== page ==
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The Fatimid architecture that developed in the Fatimid Caliphate (909–1167 CE) of North Africa combined elements of eastern and western architecture, drawing on Abbasid architecture, Byzantine, Ancient Egyptian, Coptic architecture and North African traditions; it bridged early Islamic styles and the medieval architecture of the Mamluks of Egypt, introducing many innovations.

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  • The Fatimid architecture that developed in the Fatimid Caliphate (909–1167 CE) of North Africa combined elements of eastern and western architecture, drawing on Abbasid architecture, Byzantine, Ancient Egyptian, Coptic architecture and North African traditions; it bridged early Islamic styles and the medieval architecture of the Mamluks of Egypt, introducing many innovations. The wealth of Fatimid architecture was found in the main cities of Mahdia (921–948), Al-Mansuriya (948–973) and Cairo (973–1169). The heartland of architectural activity and expression during Fatimid rule was at al-Qahira, the old city of Cairo, on the eastern side of the Nile, where many of the palaces, mosques and other buildings were built. Al-Aziz Billah (ruled 975–996) is generally considered to have been the most extensive of Fatimid builders, credited with at least thirteen major landmarks including the completion of the Great Palaces, the Cairo Mosque, a fortress, a belvedere, a bridge and public baths. The Fatimid caliphs competed with the rulers of the Abbasid and Byzantine empires, and indulged in luxurious palace building. Their palaces, their greatest architectural achievements, are known only by written descriptions, however. Several surviving tombs, mosques, gates and walls, mainly in Cairo, retain original elements, although they have been extensively modified or rebuilt in later periods. Notable extant examples of Fatimid architecture include the Great Mosque of Mahdiya, and the Al-Azhar Mosque, Al-Hakim Mosque, Juyushi and Lulua of Cairo. Although heavily influenced by architecture from Mesopotamia and Byzantium, the Fatimids introduced or developed unique features such as the four-centred keel arch and the squinch, connecting square interior volumes to the dome. Their mosques followed the hypostyle plan, where a central courtyard was surrounded by arcades with their roofs usually supported by keel arches, initially resting on columns with leafy Corinthian order capitals. They typically had features such as portals that protrude from the wall, domes above mihrabs and qiblas, and façade ornamentation with iconographic inscriptions, and stucco decorations. The woodwork of the doors and interiors of the buildings was often finely carved. The Fatimids also made considerable development towards mausoleum building. The mashad, a shrine that commemorates a descendant of the Islamic prophet Muhammad, was a characteristic type of Fatimid architecture. Three Fatimid-era gates in Cairo, Bab al-Nasr (1087), Bab al-Futuh (1087) and Bab Zuweila (1092), built under the orders of the vizier Badr al-Jamali (r. 1074–1094), have survived. Though they have been altered over the centuries, they have Byzantine architectural features, with little trace of the eastern Islamic tradition. Recently a "Neo-Fatimid" style has emerged, used in restorations or in modern Shia mosques by the Dawoodi Bohra, which claims continuity from the original Fatimid architecture. (en)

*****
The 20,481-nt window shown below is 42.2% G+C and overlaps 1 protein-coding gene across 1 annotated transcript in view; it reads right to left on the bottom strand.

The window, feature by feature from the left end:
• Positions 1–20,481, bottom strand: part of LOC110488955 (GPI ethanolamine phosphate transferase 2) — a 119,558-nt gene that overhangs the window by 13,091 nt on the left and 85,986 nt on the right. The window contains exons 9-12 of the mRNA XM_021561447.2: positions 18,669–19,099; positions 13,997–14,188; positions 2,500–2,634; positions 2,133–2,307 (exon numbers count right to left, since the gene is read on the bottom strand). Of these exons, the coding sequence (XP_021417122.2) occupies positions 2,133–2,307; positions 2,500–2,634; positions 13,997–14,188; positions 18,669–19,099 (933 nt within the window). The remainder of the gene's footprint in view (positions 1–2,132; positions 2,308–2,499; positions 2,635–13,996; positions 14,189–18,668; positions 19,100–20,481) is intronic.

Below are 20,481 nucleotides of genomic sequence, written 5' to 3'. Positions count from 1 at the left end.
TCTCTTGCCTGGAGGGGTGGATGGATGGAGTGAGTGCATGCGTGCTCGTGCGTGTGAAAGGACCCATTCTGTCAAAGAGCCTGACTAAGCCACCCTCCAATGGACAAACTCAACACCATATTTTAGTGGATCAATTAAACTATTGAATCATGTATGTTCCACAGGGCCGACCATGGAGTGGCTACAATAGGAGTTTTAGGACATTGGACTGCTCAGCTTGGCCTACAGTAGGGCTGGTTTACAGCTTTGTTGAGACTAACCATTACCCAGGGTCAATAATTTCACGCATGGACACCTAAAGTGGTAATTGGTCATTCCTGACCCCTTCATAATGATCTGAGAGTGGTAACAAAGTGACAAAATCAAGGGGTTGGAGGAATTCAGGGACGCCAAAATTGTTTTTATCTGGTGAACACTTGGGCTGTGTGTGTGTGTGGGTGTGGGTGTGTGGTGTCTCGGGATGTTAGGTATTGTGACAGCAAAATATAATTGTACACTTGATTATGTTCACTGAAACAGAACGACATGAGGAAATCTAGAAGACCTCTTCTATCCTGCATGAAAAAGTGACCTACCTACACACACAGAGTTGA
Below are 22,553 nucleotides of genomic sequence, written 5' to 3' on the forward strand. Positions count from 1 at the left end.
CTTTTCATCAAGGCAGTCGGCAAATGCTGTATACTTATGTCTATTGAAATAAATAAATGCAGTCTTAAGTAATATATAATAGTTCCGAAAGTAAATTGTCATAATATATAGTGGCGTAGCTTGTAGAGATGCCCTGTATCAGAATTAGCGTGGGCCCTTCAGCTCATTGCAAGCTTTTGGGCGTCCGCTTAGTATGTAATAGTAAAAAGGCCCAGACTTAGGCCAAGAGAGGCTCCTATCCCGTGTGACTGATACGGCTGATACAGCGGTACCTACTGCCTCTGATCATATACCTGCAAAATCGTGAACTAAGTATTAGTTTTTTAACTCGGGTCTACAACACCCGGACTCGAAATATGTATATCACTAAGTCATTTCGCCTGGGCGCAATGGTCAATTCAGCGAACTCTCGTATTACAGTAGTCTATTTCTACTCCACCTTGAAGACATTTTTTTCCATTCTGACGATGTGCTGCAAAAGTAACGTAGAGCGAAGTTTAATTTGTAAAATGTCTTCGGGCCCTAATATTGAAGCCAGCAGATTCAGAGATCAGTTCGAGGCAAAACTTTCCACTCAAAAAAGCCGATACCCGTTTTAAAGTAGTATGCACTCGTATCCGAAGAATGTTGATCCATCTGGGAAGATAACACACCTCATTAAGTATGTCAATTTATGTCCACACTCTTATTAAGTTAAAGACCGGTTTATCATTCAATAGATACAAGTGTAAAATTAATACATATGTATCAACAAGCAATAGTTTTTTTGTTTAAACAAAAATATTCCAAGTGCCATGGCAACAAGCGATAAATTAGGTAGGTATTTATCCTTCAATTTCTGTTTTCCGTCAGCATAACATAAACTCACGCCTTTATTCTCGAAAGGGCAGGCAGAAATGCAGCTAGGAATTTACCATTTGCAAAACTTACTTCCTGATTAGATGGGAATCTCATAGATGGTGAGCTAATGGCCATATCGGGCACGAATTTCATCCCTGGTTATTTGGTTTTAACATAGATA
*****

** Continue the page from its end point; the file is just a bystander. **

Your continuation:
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  • The Fatimid architecture that developed in the Fatimid Caliphate (909–1167 CE) of North Africa combined elements of eastern and western architecture, drawing on Abbasid architecture, Byzantine, Ancient Egyptian, Coptic architecture and North African traditions; it bridged early Islamic styles and the medieval architecture of the Mamluks of Egypt, introducing many innovations. (en)
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  • Fatimid architecture (en)
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